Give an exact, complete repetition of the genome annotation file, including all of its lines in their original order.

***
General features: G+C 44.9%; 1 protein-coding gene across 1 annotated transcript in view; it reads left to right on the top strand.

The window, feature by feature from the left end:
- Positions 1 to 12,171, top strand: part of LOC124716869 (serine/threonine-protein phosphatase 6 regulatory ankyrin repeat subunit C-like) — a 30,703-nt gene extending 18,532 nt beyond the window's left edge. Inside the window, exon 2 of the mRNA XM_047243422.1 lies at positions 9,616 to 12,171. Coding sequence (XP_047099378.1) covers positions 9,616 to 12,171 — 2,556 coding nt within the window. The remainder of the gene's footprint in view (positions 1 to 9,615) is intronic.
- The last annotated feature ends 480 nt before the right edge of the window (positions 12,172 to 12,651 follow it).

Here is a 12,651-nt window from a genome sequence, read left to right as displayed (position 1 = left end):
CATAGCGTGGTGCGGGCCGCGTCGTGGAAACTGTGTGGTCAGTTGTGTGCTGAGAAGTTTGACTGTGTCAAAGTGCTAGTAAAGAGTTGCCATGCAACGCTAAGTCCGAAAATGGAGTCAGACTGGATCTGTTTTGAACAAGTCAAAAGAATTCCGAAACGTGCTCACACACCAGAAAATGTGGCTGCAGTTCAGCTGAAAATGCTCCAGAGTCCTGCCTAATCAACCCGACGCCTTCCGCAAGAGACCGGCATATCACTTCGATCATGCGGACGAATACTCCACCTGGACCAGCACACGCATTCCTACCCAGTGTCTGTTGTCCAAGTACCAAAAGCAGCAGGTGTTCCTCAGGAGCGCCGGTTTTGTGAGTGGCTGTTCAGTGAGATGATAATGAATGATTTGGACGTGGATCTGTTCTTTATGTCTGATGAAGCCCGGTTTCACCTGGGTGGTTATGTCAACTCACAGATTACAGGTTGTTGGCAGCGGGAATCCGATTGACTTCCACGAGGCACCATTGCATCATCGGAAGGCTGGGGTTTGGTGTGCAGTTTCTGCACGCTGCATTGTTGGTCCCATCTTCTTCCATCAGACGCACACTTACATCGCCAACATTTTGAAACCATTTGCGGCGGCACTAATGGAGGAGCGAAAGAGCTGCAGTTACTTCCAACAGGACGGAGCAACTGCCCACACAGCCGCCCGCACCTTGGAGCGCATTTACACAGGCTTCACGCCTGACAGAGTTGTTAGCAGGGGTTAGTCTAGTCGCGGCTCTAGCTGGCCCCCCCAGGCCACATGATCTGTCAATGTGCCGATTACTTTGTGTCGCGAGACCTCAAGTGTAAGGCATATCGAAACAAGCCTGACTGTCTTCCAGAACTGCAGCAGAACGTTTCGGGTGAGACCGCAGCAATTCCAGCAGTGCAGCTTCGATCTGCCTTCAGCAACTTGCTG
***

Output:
General features: G+C 44.9%; 1 protein-coding gene across 1 annotated transcript in view; it reads left to right on the top strand.

The window, feature by feature from the left end:
- Positions 1 to 12,171, top strand: part of LOC124716869 (serine/threonine-protein phosphatase 6 regulatory ankyrin repeat subunit C-like) — a 30,703-nt gene extending 18,532 nt beyond the window's left edge. Inside the window, exon 2 of the mRNA XM_047243422.1 lies at positions 9,616 to 12,171. Coding sequence (XP_047099378.1) covers positions 9,616 to 12,171 — 2,556 coding nt within the window. The remainder of the gene's footprint in view (positions 1 to 9,615) is intronic.
- The last annotated feature ends 480 nt before the right edge of the window (positions 12,172 to 12,651 follow it).

Here is a 12,651-nt window from a genome sequence, read left to right as displayed (position 1 = left end):
CATAGCGTGGTGCGGGCCGCGTCGTGGAAACTGTGTGGTCAGTTGTGTGCTGAGAAGTTTGACTGTGTCAAAGTGCTAGTAAAGAGTTGCCATGCAACGCTAAGTCCGAAAATGGAGTCAGACTGGATCTGTTTTGAACAAGTCAAAAGAATTCCGAAACGTGCTCACACACCAGAAAATGTGGCTGCAGTTCAGCTGAAAATGCTCCAGAGTCCTGCCTAATCAACCCGACGCCTTCCGCAAGAGACCGGCATATCACTTCGATCATGCGGACGAATACTCCACCTGGACCAGCACACGCATTCCTACCCAGTGTCTGTTGTCCAAGTACCAAAAGCAGCAGGTGTTCCTCAGGAGCGCCGGTTTTGTGAGTGGCTGTTCAGTGAGATGATAATGAATGATTTGGACGTGGATCTGTTCTTTATGTCTGATGAAGCCCGGTTTCACCTGGGTGGTTATGTCAACTCACAGATTACAGGTTGTTGGCAGCGGGAATCCGATTGACTTCCACGAGGCACCATTGCATCATCGGAAGGCTGGGGTTTGGTGTGCAGTTTCTGCACGCTGCATTGTTGGTCCCATCTTCTTCCATCAGACGCACACTTACATCGCCAACATTTTGAAACCATTTGCGGCGGCACTAATGGAGGAGCGAAAGAGCTGCAGTTACTTCCAACAGGACGGAGCAACTGCCCACACAGCCGCCCGCACCTTGGAGCGCATTTACACAGGCTTCACGCCTGACAGAGTTGTTAGCAGGGGTTAGTCTAGTCGCGGCTCTAGCTGGCCCCCCCAGGCCACATGATCTGTCAATGTGCCGATTACTTTGTGTCGCGAGACCTCAAGTGTAAGGCATATCGAAACAAGCCTGACTGTCTTCCAGAACTGCAGCAGAACGTTTCGGGTGAGACCGCAGCAATTCCAGCAGTGCAGCTTCGATCTGCCTTCAGCAACTTGCTG